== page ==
Our current approach

The Office for Students (OfS) uses benchmarking to make meaningful comparisons between higher education providers, different student groups and other groups or units of interest.

Because there are such differences between some of these groups and providers, average values for the whole of the higher education sector are not necessarily helpful when making these comparisons.

To account for some of the factors that contribute to these differences, we calculate a sector average that is then adjusted (‘weighted’) for each group based on the characteristics of the students in that group or the provision being offered.

The sector average, adjusted for these factors, is called the adjusted sector benchmark. It can be used in two ways: 

  • to understand how well a provider has performed compared with performance for similar types of students, on similar types of courses in the higher education sector as a whole 
  • to assess similarities between groups and providers. 

We use a set of guiding principles to select factors for each measure we are benchmarking. This involves taking account of the results of statistical modelling of the measure in question, as well as our policy objectives for benchmarking. As a result, the factors we use in calculating benchmarks vary according to the measure we are benchmarking.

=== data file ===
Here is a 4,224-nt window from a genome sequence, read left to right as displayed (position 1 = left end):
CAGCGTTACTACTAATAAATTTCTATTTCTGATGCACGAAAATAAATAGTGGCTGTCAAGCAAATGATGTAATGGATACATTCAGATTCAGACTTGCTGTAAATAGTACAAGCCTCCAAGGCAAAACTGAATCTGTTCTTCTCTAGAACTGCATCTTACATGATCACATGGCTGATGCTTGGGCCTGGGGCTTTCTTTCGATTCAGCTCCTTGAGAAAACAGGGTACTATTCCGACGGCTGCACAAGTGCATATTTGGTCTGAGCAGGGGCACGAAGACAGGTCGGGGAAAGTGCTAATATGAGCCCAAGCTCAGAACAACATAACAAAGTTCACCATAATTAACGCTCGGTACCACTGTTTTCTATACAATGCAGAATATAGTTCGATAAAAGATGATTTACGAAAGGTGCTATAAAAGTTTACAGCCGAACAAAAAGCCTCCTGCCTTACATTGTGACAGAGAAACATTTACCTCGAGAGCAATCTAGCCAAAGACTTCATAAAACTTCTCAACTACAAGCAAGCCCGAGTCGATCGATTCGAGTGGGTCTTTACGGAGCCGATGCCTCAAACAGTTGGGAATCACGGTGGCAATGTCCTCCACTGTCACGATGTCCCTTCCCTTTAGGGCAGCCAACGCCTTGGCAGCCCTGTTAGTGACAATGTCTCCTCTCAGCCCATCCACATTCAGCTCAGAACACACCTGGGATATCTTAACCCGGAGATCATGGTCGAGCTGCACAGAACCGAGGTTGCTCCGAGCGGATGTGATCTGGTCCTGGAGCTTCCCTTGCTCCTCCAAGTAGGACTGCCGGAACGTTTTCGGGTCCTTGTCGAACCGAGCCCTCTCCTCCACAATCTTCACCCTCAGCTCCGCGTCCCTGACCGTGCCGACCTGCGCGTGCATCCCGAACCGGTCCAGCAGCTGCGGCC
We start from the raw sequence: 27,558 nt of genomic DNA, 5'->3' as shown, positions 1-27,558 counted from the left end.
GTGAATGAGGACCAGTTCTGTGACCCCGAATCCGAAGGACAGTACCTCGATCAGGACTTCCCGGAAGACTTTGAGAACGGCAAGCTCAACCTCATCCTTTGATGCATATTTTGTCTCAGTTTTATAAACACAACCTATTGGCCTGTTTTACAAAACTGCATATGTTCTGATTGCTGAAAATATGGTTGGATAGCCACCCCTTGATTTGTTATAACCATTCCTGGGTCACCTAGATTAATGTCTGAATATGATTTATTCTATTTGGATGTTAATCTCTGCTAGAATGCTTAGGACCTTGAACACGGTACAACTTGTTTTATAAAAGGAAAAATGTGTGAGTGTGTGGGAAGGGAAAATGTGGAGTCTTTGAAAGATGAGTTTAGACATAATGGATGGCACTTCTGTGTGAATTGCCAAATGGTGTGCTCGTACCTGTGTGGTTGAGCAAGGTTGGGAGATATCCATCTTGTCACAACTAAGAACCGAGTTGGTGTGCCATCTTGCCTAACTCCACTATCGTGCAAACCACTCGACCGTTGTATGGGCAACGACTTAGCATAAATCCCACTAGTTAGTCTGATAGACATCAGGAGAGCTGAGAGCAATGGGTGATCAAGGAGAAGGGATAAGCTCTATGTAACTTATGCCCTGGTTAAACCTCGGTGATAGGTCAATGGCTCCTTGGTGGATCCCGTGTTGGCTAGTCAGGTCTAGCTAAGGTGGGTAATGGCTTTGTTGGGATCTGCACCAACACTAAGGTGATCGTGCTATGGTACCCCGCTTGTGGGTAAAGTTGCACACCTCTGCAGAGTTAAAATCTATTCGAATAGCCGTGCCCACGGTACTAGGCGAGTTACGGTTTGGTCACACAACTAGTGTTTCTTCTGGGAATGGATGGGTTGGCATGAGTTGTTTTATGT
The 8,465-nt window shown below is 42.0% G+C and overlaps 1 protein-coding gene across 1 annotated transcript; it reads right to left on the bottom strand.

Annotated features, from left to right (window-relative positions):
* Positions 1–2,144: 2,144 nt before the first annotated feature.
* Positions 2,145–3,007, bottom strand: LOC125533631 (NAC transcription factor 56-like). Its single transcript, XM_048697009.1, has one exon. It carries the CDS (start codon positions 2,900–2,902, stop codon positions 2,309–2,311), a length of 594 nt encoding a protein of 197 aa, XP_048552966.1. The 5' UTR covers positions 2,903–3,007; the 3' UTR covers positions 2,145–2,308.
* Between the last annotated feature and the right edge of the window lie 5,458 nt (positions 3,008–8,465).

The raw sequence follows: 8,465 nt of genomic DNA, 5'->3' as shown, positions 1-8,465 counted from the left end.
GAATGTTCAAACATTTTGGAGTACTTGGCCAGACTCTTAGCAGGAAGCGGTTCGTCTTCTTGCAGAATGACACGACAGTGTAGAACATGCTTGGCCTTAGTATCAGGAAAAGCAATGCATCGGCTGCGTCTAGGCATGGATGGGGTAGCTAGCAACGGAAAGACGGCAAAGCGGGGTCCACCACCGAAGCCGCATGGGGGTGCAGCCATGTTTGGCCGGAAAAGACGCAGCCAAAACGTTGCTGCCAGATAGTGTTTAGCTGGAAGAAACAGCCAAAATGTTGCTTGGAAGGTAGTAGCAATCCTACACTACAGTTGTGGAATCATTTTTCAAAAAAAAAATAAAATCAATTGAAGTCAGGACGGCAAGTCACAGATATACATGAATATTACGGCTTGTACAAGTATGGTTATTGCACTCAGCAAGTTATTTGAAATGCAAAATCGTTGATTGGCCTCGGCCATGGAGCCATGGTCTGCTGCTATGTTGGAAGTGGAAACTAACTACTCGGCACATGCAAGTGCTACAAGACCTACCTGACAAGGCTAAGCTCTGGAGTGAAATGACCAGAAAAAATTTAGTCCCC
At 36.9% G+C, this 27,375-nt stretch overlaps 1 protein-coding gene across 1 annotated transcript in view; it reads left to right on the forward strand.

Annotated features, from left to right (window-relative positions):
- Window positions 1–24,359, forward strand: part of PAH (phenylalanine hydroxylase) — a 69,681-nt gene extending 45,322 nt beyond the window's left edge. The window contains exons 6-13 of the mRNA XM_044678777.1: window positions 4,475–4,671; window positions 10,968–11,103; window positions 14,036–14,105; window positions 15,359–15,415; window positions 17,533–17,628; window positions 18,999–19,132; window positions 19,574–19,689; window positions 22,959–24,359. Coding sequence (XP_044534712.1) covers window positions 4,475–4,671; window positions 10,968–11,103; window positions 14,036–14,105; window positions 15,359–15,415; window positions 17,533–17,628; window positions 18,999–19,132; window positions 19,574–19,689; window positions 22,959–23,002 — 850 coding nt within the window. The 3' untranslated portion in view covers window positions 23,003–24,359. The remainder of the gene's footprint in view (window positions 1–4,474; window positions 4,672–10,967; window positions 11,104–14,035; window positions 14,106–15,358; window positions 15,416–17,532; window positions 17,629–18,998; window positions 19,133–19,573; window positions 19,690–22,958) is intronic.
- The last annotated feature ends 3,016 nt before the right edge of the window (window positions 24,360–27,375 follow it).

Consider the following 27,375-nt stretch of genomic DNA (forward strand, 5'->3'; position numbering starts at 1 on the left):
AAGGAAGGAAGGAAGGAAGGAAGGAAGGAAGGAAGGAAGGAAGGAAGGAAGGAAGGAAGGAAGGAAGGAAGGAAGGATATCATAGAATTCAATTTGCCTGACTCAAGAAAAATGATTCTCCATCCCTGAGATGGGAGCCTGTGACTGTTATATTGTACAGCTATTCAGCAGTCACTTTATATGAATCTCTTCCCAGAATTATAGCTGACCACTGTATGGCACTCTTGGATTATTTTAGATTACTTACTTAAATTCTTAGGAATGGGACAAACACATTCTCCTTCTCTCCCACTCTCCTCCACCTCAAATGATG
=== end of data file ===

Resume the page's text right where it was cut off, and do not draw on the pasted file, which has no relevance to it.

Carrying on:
We use benchmarking in our regulation of student outcomes, the Teaching Excellence Framework (TEF) and the National Student Survey (NSS). If the same measure is used in more than one area of our regulation, we will normally use the same benchmarking factors. 


Our current methodology to benchmarking is well established and has been used in the UK Performance Indicators (UKPIs) since 1997. 

Read more about our benchmarking approach and methodology in our description of student outcome and experience measures. 

Technical details of the methodology are also described in ‘Statistical analysis of performance indicators in UK higher education’ by D. Draper and others, Journal of the Royal Statistical Society, Series A, volume 167, part 3, 2004. 

Last updated 21 November 2023
21 November 2023
Updated to clarifying grouping of benchmarking factors

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